Extended Data Figure 6 α-SYN strains propagate after intracerebral inoculation.

a, Preformed α-SYN fibrils and ribbons resist 1% sarkosyl treatment and are pelleted upon sedimentation at 200,000g for 60 min at 25 °C in vitro. (T, total; S, Soluble; P, Pellet) b, Fibrils resist 1% sarkosyl treatment and persist more after striatal injections than ribbons or oligomers. Sarkosyl-insoluble α-SYN from animals inoculated fibrils or ribbons is phosphorylated. Mean and associated standard error was calculated from 3 independent quantifications of the intensities made using ImageJ on samples from two independent experiments.

Extended Data Figure 7 α-SYN strains recruit rodent α-SYN.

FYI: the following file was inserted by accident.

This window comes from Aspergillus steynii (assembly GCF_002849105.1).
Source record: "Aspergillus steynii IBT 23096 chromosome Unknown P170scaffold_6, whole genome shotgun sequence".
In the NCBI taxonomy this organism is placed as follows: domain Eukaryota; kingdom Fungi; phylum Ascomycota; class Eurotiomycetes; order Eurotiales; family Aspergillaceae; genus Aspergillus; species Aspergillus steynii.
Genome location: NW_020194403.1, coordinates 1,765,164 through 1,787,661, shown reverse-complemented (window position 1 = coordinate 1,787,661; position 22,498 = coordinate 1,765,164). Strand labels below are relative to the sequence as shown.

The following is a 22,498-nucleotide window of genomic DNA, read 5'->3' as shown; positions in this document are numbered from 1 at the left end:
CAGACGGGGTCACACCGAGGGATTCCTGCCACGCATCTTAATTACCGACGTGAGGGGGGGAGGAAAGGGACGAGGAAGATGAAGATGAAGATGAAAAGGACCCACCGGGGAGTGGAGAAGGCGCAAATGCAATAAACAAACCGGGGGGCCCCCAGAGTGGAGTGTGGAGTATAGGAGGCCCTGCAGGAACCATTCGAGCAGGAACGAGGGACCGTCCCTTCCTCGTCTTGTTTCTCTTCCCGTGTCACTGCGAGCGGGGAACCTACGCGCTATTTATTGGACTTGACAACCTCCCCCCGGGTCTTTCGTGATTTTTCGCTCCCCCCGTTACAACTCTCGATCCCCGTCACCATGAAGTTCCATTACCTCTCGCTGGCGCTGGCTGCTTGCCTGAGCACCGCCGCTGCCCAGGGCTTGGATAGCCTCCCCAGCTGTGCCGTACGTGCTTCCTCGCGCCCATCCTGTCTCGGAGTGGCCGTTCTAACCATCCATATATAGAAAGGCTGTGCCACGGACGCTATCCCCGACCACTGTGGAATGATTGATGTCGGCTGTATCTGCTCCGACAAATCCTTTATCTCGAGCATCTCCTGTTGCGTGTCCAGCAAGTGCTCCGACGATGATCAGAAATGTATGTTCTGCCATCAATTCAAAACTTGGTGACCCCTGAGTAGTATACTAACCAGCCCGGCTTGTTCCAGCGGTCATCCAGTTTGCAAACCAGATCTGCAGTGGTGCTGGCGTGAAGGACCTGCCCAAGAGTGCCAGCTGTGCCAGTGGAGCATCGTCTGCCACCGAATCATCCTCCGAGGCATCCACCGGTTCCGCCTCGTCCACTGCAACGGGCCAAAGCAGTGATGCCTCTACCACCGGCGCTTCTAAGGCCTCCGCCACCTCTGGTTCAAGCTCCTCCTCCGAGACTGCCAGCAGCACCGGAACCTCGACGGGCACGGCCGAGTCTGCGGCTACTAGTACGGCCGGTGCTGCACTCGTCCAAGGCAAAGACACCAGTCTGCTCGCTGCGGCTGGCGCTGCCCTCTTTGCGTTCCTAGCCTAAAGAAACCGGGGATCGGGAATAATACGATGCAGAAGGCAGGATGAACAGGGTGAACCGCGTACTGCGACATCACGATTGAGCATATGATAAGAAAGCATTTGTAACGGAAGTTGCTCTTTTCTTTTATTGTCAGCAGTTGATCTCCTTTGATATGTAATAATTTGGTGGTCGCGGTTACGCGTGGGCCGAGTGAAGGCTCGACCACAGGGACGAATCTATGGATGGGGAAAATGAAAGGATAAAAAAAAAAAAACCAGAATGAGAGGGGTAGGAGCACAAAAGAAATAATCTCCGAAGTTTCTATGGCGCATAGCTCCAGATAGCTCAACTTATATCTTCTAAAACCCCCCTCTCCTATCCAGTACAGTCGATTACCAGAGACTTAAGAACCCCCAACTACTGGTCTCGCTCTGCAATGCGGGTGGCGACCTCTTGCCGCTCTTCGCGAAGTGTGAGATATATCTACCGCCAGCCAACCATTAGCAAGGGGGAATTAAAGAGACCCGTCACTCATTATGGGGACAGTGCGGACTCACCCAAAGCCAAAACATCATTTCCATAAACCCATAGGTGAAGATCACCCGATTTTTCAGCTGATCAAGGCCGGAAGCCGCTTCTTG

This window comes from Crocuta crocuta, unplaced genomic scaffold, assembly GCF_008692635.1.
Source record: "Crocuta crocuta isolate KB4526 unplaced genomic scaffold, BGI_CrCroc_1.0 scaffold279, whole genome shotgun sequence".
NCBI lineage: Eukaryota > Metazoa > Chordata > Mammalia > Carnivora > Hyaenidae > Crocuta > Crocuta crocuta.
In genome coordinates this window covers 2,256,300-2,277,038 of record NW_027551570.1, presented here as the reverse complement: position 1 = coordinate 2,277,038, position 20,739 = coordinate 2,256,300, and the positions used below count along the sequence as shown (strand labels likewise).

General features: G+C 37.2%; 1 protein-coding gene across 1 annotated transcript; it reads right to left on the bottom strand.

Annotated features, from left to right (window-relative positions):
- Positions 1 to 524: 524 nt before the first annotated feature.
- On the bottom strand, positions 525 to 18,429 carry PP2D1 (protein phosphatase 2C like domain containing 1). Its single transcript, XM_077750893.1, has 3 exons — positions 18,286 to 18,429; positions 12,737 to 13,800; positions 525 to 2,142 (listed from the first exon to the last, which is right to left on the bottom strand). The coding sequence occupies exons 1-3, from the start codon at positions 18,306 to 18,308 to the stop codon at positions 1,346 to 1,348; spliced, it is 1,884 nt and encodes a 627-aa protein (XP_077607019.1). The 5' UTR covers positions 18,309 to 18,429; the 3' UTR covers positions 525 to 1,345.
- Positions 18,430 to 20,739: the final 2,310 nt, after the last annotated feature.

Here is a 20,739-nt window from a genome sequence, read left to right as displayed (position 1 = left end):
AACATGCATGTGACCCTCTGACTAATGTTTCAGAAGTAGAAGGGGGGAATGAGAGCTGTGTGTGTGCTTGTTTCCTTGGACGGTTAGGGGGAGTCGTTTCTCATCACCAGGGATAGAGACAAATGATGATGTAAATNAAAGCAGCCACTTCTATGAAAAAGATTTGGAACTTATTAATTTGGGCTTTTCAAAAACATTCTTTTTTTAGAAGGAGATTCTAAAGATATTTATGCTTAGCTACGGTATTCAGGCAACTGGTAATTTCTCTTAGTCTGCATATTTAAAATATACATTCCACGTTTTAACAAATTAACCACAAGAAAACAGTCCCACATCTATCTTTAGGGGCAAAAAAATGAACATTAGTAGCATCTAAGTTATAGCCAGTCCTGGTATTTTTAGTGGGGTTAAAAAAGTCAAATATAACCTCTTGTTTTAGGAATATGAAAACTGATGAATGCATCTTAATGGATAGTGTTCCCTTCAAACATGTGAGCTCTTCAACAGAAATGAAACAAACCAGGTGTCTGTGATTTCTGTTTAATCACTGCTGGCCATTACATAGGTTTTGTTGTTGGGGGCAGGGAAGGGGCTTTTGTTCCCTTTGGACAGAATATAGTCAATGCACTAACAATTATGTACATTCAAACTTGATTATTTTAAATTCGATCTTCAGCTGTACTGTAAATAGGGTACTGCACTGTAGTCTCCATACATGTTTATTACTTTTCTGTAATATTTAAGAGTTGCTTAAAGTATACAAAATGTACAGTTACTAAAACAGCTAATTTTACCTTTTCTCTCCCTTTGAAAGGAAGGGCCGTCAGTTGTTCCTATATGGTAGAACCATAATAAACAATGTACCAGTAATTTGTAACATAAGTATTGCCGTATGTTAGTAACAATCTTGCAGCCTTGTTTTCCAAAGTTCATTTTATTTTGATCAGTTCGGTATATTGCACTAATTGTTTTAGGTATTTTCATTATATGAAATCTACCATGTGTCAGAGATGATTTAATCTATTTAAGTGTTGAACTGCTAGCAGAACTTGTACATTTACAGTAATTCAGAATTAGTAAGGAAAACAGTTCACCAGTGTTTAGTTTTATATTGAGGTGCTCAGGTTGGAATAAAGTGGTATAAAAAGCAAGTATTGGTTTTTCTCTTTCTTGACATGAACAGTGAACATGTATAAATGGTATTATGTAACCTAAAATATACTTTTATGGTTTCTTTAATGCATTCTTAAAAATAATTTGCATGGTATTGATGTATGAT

Seeding of endogenous α-SYN in rat brain by exogenous human ribbons, fibrils or diseased rat brain homogenates. PBS was inoculated to the control animal. The nature of α-SYN assemblies was assessed by western blot following native PAGE separation prior (−) or after (+) proteinase K (76 ng µl−1) treatment. a, Staining with rat-specific antibody (D37A6) detects endogenous α-SYN and b, staining with human-specific antibody (Syn211) detects exogenous injected α-SYN on a duplicate blot. Arrows indicate fibrillar α-SYN at the bottom of the gel well. The non specific band (*) is recognized by the secondary antibody. Representative image from 3 independent experiments is shown.

Extended Data Figure 8 α-SYN fibrils persist months after intracerebral inoculation.